Mara Leichtman

  • Associate Professor of Anthropology


310 Baker Hall

Research Interests

  • Shi‘i and Sunni Islam; Religious Conversion; Migration and Diasporas; Transnationalism; Cosmopolitanism; Globalization and Development; Charity and Humanitarianism; Ethnicity; State/Society Relations; Non-Governmental Organizations; West Africa (Senegal); Middle East and N. Africa; East Africa (Tanzania); Islam in the UK and US

Biographical Info

MARA A. LEICHTMAN joined the anthropology faculty in 2005 and helped to build the Muslim Studies Program. Her research highlights the interconnections among religion, migration, politics, and economic development, through examining Muslim institutions and the communities they serve.

Shi‘i Islam has been expanding in West Africa through Lebanese migration, African conversion, and the spread of the Iranian Revolution in unexpected ways. Dr. Leichtman’s book, “Shi‘i Cosmopolitanisms in Africa: Lebanese Migration and Religious Conversion in Senegal,” investigates the location of Shi‘i Islam in national and international religious networks, the tension between Lebanese and Iranian religious authorities in West Africa, and the making of a vernacular Shi‘i Islam in Senegal. The book provides an account of the everyday lives of the predominantly Shi‘i Lebanese community in Senegal, focusing on changing religious, ethnic, and national identities. These identities are placed in the context of the politics of globalization, post-colonialism in Africa, and conflict in the Middle East. Additionally, over the past few decades, Senegalese have been “converting” from Sunni to Shi‘i Islam. Their Shi‘i identity is linked to an intellectual and textual tradition of reformist Islam. The book illustrates how Lebanese migrants and Senegalese converts strategically mold their cosmopolitanism in ways that uniquely enable each minority community to assert political autochthony.

Dr. Leichtman’s second research project examines Islamic humanitarianism in the Gulf directed to global economic development, in particular in Africa. A key provider of foreign assistance, Kuwait is one of the affluent non-Western nations whose role is understudied. With the lines between “charity” and “development” organizations increasingly blurred, this project explores Islamic ethical frameworks as motivation for giving and how Islamic movements mediate global and regional changes. Dr. Leichtman was a Fulbright Scholar at American University of Kuwait in 2016-2017. Case studies in Senegal and Tanzania were funded by a Council of American Overseas Research Centers Multi-Country Research Fellowship, a West Africa Research Association Post-Doctoral Fellowship, and a Humanities and Arts Research Program Development Grant through MSU.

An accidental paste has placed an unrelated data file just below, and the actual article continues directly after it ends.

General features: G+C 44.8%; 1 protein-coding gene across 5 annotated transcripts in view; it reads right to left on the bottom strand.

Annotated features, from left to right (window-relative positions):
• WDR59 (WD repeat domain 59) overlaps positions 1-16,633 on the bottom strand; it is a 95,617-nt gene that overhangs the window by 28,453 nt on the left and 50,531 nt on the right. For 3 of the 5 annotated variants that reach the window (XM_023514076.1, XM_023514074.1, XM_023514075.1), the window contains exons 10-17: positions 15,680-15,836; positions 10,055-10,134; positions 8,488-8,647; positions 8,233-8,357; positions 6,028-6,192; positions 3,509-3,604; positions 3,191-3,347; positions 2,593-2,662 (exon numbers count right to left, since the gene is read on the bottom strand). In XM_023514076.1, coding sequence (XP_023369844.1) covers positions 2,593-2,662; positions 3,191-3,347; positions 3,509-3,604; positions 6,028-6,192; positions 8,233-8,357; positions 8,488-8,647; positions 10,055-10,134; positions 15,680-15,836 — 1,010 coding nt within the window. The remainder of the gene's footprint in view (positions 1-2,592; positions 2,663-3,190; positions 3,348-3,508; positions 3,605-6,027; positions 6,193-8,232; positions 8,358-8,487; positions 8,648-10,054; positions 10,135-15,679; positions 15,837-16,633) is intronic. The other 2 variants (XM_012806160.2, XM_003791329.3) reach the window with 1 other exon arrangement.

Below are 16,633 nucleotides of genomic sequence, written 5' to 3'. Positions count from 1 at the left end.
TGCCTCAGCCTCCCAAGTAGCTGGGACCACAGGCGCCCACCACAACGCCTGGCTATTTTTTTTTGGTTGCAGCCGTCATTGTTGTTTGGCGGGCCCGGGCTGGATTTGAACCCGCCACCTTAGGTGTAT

Mara Leichtman is the co-editor (with Dorothea Schulz) of a special journal issue of City and Society entitled “Muslim Cosmopolitanism: Movement, Identity, and Contemporary Reconfigurations.” This volume investigates the diversity of forms of cosmopolitanism as they are envisaged and practiced by Muslims in Muslim-majority countries, Muslim-minority countries, as well as in diasporic contexts. Current notions and practices of cosmopolitanism are deeply shaped by reconfigurations in the relationship between state and society in the era of neoliberal reforms, along with processes such as the intensification of migration and exchange, the proliferation of multiple forms of decentralized media and the concurrent transformation of national and transnational Muslim publics. By examining the specificities of particular regional and historical situations in Africa, the Middle East, Asia, and the Muslim diaspora in North America, the different contributions to the special issue highlight the dynamic and heterogeneous nature of contemporary identifications.